Cindy Rodriguez is the Urban Policy reporter for New York Public Radio.
Large parts of the East Village appear to be back to normal with cafes open and young people back on the streets. But at a public housing development on Avenue C, the desperation was palpable.
About 700 people live at Campos Plaza I, a tattered public housing development at the edge of the East Village. After Sandy, residents said floodwater filled the lobby of some of the buildings, reaching the raised first floor. Ruhith Ahmad lives on the first floor with his mom. The two have electricity and gas. But no heat or hot water. The 13-year-old said his family has been boiling water to keep warm.
"We have little Poland Spring water bottles and we're filling them up with hot water and then we just put them in our blankets and stuff so we just surround ourselves with it," Ahmed said. "It doesn't help that much but it's better than nothing."
At another building nearby volunteers with the group Good Old Lower East Side climbed up dark stairwells carrying bags of food. On the 17th floor they encountered Angelina Solano. The 71-year-old had just lugged up 4 gallons of water and was out of breath. She could barely speak.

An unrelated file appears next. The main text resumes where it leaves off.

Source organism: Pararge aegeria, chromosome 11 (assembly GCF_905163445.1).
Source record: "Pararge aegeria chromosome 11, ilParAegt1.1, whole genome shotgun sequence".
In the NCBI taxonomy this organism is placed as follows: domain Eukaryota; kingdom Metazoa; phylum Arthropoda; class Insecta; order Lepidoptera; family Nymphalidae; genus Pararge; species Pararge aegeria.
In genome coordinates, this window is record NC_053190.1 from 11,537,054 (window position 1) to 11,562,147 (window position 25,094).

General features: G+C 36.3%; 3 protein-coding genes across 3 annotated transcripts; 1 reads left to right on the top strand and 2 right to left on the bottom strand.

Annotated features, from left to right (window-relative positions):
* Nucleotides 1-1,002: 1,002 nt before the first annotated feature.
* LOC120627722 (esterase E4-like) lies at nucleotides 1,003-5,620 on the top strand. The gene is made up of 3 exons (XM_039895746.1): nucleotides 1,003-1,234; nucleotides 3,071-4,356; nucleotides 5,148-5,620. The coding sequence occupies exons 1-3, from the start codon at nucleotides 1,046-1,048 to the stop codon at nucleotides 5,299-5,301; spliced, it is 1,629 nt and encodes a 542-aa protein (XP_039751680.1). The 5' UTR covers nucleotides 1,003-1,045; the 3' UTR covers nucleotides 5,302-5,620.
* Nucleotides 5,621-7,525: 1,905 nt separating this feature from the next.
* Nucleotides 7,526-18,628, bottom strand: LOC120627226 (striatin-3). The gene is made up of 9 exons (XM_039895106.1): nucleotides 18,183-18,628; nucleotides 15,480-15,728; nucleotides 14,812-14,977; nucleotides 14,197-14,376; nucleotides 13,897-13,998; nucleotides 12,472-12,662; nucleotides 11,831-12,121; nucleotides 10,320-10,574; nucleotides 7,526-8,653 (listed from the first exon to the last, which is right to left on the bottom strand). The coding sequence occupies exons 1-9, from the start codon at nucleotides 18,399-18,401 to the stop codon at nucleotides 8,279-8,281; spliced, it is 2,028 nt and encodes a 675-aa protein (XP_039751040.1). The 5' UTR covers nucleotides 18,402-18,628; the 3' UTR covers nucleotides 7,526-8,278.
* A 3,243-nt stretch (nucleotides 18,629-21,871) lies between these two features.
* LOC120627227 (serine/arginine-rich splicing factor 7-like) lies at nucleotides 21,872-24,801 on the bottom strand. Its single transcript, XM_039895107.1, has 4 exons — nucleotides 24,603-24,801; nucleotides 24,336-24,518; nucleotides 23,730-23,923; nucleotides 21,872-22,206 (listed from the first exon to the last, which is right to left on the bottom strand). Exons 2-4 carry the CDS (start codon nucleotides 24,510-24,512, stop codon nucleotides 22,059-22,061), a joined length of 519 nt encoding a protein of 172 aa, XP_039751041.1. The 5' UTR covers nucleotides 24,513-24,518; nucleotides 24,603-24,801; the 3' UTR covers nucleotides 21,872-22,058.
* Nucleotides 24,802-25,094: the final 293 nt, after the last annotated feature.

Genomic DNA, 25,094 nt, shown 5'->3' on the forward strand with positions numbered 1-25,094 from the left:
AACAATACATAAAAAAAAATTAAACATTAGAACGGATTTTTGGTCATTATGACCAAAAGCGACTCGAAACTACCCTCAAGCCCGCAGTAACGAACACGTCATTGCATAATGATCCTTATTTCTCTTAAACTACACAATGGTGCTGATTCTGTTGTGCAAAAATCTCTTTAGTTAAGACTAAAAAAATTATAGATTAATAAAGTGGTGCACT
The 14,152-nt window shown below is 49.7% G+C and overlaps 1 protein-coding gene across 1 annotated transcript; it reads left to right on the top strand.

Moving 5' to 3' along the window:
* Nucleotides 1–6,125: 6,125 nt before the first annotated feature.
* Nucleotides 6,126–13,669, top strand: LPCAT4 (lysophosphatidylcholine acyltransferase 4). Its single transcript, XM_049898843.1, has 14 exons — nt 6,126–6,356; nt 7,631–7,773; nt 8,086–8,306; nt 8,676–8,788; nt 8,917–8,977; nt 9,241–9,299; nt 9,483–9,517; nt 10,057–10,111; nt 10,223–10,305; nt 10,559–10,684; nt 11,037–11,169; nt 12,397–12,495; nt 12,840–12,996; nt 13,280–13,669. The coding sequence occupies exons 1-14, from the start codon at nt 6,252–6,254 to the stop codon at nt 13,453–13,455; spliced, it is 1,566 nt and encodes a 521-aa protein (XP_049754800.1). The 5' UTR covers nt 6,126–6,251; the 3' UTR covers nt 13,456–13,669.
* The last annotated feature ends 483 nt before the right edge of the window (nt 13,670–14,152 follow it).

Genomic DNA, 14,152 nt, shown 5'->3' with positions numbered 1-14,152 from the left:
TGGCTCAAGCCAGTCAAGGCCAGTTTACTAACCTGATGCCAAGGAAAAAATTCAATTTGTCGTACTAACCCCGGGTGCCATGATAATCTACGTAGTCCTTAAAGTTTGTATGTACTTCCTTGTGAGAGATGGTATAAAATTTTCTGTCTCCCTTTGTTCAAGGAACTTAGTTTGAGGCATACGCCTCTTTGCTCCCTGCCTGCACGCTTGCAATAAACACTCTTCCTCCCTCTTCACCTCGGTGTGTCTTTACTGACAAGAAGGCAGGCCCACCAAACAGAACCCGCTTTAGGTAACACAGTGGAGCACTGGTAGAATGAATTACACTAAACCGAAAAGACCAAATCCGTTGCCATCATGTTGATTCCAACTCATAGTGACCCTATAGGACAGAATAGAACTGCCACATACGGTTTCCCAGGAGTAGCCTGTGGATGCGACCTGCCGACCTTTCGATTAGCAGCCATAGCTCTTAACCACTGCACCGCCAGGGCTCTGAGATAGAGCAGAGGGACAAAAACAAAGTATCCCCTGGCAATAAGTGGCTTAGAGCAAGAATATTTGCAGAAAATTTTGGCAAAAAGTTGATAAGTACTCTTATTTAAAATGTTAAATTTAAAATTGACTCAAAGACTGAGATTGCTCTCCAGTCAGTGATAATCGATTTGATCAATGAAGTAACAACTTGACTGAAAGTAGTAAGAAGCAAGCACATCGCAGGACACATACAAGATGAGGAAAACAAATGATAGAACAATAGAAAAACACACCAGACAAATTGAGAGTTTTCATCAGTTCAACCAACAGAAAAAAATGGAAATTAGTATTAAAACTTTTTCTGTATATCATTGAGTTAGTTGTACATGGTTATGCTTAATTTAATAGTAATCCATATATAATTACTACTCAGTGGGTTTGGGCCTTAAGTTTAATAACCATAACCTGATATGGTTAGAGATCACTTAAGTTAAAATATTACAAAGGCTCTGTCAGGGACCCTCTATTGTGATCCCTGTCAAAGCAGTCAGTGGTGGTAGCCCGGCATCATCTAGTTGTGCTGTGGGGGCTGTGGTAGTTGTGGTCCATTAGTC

"I no got water. No steam. I'm a sick person. I got problems," she said through tears. "My daughter she is not healthy. My husband is sick, too. This is terrible."
Solano explained the water was from a fire hydrant that someone had pried open. Her family was rationing it and didn't want to use the water to flush the toilets so now they said the bowl was full of excrement, which was stinking up the apartment.
On the 12th floor, 87-year-old Prudis Ortega hadn't left her apartment since the storm. "I've been very depressed and very scared," she said in Spanish.
The frail, white haired woman said her apartment was freezing. She answered the door wearing a ski cap. After the storm, she said the lights went out and she feared she had been left in the building alone. It’s a thought that still haunts her.
Because of osteoporosis, she said there's no way she can make it down the stairs. Several residents said they were too weak to leave.
A spokesman for the utility, Con Edison, said the problem is that many buildings along Avenue C still have not been pumped out. That job, they said is the building owner’s responsibility. In this case, that means The New York City Housing Authority. NYCHA said thousands of employees were working to get developments up and running.
Currently, 108 buildings at 17 developments remain without power. The authority said it's too early to tell where long-term outages may exist.